24 February, 2012

Playing Catch-Up

Does anyone else get a slight feeling of panic when they consider all the books they're missing out on? There are so many wonderful books out there and so many great authors, and no possible way to read them all in one lifetime. I find that I very rarely read a newly-released book, unless it is by an author I know and love, because I'm too busy trying to catch up on all the thousands of good books that are already out there. I don't think I've ever read a Booker Prize winner in my life. Goodness, I'm still getting through Jane Austen!

Sometimes lists can help. Since it was released in 2003, I have been slowly plodding my way through the BBC Big Read Top 100 books. It was a victim of its time, and of the fact that a lot of children voted, as JK Rowling, Jacqueline Wilson and Roald Dahl featured more prominently than they might have done otherwise. But in general, it has provided me with some great ideas for reading. Among the amazing books I probably wouldn't have read if it hadn't been for this list are Memoirs of a Geisha by Arthur Golden, and Holes by Louis Sachar.

I am currently on my 91st book on the list - Gone With the Wind by Margaret Mitchell. Now, I still have War and Peace and Ulysses to go, so it still might take me some time to finish. But once I have finished, I want to create my own list of must-read books. The best way of doing that, in my opinion, is to ask for recommendations. And it would frankly be rude to ask and not to give. So here is a random selection (i.e. the first ones that came to mind!) of ten books that I think everyone should read.

  1. We Need To Talk About Kevin by Lionel Shriver. Letters from a woman to her estranged husband after their son commits a high school massacre. One of the newest books I've read and one that haunted me for weeks afterwards. Stunningly written.
  2. The Stand by Stephen King. Considered by many to be his best-ever. An epic story of what happens when a plague released from a US government laboratory wipes out most of the world's population leaving the remnant to fend for themselves.
  3. Flowers for Algernon by Daniel Keyes. A short novel told from the point of view of a young man with severe learning disabilities over the period where he is trialling a new drug to make him "smarter", along with a laboratory mouse who is also the subject of experimentation. I haven't met anyone else who's read this which is frustrating because I love it! One of the few books I haven't read for a decade and can still remember.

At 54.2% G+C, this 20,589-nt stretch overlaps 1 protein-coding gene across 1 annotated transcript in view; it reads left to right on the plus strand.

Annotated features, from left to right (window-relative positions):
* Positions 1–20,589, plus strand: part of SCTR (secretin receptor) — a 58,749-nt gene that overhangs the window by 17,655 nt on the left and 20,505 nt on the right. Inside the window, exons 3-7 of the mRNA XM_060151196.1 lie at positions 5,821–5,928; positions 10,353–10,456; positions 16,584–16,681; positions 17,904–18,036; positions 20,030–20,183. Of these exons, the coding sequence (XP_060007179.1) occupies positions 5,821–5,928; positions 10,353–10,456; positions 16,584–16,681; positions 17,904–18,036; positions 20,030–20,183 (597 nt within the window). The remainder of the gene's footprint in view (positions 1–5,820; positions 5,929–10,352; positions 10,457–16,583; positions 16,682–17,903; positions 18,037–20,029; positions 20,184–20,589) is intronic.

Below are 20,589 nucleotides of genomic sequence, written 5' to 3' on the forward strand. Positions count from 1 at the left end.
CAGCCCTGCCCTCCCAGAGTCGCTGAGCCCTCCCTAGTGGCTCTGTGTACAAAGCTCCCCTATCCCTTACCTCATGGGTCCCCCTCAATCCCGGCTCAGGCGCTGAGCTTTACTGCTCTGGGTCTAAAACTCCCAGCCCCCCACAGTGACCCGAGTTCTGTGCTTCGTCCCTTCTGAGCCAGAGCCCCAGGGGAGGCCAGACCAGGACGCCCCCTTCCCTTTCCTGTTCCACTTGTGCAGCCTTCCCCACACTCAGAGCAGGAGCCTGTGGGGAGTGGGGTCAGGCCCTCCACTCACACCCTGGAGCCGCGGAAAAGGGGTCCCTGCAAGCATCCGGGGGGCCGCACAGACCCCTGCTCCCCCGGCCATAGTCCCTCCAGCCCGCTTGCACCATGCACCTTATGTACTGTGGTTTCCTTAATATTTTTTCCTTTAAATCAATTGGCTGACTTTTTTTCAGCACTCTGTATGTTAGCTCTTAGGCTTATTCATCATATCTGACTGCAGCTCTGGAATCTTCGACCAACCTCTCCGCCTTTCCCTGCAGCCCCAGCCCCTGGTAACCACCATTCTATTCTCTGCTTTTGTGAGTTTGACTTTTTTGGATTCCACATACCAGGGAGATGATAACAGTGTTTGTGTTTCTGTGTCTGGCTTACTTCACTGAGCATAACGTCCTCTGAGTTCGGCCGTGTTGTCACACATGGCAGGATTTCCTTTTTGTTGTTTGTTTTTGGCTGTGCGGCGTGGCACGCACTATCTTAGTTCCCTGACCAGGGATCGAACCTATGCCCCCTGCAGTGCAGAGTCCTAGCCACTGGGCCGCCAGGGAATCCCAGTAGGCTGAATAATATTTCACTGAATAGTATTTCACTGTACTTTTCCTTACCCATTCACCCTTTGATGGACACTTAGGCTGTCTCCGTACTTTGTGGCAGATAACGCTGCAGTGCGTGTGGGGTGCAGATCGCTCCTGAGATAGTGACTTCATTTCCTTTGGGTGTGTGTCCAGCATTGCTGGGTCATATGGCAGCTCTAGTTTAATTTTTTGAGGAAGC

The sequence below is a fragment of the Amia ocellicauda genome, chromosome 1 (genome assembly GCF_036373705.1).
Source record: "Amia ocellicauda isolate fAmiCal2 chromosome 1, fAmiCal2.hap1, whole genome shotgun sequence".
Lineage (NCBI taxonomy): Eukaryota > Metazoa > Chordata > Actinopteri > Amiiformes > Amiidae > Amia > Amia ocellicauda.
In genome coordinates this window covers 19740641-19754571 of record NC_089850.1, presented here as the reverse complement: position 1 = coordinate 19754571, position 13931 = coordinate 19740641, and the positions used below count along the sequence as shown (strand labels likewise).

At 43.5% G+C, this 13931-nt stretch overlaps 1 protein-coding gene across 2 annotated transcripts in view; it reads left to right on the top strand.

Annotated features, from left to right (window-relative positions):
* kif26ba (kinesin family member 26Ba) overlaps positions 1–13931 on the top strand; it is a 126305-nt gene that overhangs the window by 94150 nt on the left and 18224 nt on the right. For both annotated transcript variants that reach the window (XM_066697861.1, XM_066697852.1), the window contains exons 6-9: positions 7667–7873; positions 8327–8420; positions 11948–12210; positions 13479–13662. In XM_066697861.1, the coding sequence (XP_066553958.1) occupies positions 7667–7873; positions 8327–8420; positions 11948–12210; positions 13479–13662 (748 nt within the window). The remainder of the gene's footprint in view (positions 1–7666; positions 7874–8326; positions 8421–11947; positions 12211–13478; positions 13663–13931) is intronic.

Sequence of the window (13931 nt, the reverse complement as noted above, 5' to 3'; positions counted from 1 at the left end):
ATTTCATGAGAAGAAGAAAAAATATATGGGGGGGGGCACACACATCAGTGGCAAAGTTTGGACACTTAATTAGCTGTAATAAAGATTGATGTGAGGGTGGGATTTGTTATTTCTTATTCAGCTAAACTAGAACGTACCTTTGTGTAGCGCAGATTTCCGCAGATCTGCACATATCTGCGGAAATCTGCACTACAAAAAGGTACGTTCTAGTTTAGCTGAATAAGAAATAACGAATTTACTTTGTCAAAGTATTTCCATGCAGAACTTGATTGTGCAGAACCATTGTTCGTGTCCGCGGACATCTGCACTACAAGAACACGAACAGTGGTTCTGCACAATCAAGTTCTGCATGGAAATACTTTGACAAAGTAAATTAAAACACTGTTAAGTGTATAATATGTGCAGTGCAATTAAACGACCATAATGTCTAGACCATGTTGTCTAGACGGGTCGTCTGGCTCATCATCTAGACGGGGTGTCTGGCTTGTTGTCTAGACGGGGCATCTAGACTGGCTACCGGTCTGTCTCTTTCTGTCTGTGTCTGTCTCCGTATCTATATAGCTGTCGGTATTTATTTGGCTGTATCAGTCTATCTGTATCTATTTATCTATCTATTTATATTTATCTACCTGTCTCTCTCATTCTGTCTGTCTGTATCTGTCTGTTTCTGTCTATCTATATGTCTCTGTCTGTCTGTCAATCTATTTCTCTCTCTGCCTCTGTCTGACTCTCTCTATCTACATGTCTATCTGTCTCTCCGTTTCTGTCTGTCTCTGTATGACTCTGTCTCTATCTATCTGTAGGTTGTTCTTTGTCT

4. 1984 by George Orwell. An unsettling vision of a future where capitalism has gone mad and Big Brother is always watching. Spooky, tragic and ironically timeless.
  5. A Tale of Two Cities  by Charles Dickens. I know, I know. I keep going on about this, but it really is excellent. The character of Sidney Carton is my choice for the best bit of characterisation in fiction.
  6. Shades of Grey  by Jasper Fforde. Having said I never read new books, this was only published in the last couple of years. If I could write like any author, it would be Jasper Fforde. His tale of a world where people are classed according to how good their colour vision is, is one of the most inventive things I've read.
  7. The Boy in the Striped Pyjamas by John Boyne. The story of a friendship between two boys on opposite sides of a fence. A war story with a difference. Chilling and moving.
  8. I Capture the Castle by Dodie Smith. We needed something heart-warming in this list and this is my choice for feel-good children's book.
  9. The Midwich Cuckoos by John Wyndham. I'm not a big sci-fi fan, but this story of a village where all the women become pregnant with a strange race of children, captivated me. I was sad that there was no Wyndham in the BBC list. This one is his best, I think.
  10. Perfume by Patrick Suskind. Another unsettling tale - I appear to like unsettling! The story of a  man who smells of nothing but has an incredible sense of smell himself. One of the weirdest characters in fiction, surely.